It was a wet Sunday afternoon in North Oxford at the beginning of October. The laurel bushes which bordered the path leading to Leamington Lodge, Banbury Road, were dripping with rain. A few sodden chrysanthemums, dahlias and zinnias drooped in the flower beds on the lawn. The house had been built in the sixties of the last century, of yellowish brick, with a gabled roof and narrow Gothic windows set in frames of ornamental stonework. A long red and blue stained-glass window looked into a landing halfway up the pitch-pine staircase, and there were panels of the same glass let into the front door, giving an ecclesiastical effect, so that, except for a glimpse of unlikely lace curtains, the house might have been a theological college. It seemed very quiet now at twenty past three, and upstairs in her big front bedroom Miss Maude Doggett was having her usual rest. There was still half an hour before her heavy step would be heard on the stairs and her loud, firm voice calling to her companion, Miss Morrow.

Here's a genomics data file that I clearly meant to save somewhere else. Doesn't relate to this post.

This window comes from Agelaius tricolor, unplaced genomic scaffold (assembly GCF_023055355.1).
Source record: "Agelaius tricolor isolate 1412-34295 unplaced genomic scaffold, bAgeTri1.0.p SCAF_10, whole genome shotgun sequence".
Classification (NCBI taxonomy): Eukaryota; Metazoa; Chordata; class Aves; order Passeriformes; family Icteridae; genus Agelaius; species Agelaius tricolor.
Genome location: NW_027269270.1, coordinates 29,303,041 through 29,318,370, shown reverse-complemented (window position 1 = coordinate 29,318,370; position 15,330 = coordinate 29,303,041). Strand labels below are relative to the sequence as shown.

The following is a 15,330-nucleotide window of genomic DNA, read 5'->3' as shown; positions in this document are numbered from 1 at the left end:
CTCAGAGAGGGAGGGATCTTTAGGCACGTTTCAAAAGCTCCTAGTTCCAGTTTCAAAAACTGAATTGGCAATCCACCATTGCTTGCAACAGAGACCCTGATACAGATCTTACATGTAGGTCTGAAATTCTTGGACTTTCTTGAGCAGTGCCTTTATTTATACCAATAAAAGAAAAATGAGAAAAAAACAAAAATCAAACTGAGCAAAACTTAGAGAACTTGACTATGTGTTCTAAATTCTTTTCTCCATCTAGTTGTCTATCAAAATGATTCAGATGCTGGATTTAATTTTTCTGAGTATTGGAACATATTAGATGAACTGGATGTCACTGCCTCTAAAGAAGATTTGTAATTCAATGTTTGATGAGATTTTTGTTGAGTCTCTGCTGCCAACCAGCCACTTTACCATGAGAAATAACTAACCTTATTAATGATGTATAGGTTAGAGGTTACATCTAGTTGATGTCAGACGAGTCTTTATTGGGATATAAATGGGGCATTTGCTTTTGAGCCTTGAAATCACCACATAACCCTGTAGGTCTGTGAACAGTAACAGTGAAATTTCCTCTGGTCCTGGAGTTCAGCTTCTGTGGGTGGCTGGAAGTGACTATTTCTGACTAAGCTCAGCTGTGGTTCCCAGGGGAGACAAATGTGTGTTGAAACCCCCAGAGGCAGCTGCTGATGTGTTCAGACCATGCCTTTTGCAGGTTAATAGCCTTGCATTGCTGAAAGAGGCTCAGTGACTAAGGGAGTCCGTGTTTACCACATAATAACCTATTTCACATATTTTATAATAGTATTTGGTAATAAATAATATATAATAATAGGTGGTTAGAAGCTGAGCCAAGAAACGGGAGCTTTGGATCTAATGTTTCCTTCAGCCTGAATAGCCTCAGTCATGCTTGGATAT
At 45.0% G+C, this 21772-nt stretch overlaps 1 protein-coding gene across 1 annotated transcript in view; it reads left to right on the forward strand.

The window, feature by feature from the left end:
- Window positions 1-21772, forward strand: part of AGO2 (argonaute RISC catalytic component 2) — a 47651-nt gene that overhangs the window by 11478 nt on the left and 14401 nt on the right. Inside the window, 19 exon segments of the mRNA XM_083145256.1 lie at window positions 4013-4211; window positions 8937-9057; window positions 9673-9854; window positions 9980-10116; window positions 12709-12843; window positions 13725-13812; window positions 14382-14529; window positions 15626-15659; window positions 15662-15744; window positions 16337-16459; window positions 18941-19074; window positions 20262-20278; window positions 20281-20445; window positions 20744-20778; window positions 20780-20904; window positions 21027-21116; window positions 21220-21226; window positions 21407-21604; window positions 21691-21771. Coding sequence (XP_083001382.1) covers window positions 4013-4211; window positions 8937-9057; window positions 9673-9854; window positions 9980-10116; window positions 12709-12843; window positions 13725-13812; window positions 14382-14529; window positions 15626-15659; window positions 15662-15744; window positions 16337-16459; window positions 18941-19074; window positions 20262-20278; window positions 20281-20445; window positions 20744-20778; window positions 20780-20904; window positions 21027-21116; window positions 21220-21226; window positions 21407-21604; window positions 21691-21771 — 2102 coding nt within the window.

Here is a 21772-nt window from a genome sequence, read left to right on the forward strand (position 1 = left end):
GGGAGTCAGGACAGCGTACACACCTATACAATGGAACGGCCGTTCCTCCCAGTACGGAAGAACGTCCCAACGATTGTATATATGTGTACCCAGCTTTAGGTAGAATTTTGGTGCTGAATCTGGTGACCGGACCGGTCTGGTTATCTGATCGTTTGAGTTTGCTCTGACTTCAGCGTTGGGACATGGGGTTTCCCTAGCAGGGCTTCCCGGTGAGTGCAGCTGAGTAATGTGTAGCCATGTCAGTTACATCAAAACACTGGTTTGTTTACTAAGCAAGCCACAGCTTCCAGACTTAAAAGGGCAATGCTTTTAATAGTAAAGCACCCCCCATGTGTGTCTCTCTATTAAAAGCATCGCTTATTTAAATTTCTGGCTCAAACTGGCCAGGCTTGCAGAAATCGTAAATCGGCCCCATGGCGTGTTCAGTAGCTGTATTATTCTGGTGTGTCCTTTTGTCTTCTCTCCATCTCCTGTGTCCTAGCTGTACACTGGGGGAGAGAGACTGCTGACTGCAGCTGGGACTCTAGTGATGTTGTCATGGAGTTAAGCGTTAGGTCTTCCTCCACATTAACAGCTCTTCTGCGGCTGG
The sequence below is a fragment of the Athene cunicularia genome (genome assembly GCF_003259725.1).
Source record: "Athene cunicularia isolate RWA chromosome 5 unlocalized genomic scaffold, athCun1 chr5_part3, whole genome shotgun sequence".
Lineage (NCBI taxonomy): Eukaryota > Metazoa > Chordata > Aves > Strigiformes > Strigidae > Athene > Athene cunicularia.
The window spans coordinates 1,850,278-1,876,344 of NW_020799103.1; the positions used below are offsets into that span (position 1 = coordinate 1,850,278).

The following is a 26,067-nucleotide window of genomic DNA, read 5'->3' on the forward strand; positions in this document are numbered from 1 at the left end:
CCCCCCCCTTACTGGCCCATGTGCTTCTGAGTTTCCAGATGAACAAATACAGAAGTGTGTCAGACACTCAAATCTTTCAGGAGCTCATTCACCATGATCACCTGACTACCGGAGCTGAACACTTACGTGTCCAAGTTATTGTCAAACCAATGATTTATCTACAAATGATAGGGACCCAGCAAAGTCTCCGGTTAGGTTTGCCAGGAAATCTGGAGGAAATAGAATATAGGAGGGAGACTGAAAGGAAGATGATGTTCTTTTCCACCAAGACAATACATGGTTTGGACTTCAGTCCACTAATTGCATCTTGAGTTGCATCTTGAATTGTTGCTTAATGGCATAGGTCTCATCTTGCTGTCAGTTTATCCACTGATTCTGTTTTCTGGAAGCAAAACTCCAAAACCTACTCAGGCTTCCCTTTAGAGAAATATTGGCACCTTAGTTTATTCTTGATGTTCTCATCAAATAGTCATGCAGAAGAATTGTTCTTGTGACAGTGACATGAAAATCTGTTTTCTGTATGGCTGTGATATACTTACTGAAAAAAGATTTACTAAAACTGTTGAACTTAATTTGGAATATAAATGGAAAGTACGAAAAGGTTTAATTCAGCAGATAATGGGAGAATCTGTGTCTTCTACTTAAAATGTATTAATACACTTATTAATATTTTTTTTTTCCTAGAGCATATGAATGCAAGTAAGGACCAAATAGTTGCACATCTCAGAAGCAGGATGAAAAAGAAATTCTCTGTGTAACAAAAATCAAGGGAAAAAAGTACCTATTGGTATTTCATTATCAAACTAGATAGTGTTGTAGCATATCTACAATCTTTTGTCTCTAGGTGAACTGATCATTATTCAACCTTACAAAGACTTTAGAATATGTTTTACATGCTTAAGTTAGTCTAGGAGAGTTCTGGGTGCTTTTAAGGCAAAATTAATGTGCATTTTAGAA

How can one resist this opening paragraph of Crampton Hodnet by Barbara Pym. I am ready to follow Miss Doggett and Miss Morrow anywhere.
Ever the sly one, Barbara Mary Crampton Pym used one of her own names in the title of this novel which was completed in 1940 but was not published until 1985. It is one of four novels published after Ms. Pym's death in 1980.
There are thirteen published novels in all and also her diaries published in 1985 under the title A Very Private Eye.